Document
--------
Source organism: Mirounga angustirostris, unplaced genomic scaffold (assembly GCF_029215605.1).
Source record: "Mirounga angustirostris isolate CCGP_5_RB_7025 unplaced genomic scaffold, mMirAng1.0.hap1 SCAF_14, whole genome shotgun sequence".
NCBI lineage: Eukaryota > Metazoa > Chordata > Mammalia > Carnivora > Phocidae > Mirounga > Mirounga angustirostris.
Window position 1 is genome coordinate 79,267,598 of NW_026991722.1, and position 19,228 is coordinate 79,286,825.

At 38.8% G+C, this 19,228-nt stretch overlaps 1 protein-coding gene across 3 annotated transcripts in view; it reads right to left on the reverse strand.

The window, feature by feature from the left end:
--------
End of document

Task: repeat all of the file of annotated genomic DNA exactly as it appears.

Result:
Source organism: Mirounga angustirostris, unplaced genomic scaffold (assembly GCF_029215605.1).
Source record: "Mirounga angustirostris isolate CCGP_5_RB_7025 unplaced genomic scaffold, mMirAng1.0.hap1 SCAF_14, whole genome shotgun sequence".
NCBI lineage: Eukaryota > Metazoa > Chordata > Mammalia > Carnivora > Phocidae > Mirounga > Mirounga angustirostris.
Window position 1 is genome coordinate 79,267,598 of NW_026991722.1, and position 19,228 is coordinate 79,286,825.

At 38.8% G+C, this 19,228-nt stretch overlaps 1 protein-coding gene across 3 annotated transcripts in view; it reads right to left on the reverse strand.

The window, feature by feature from the left end: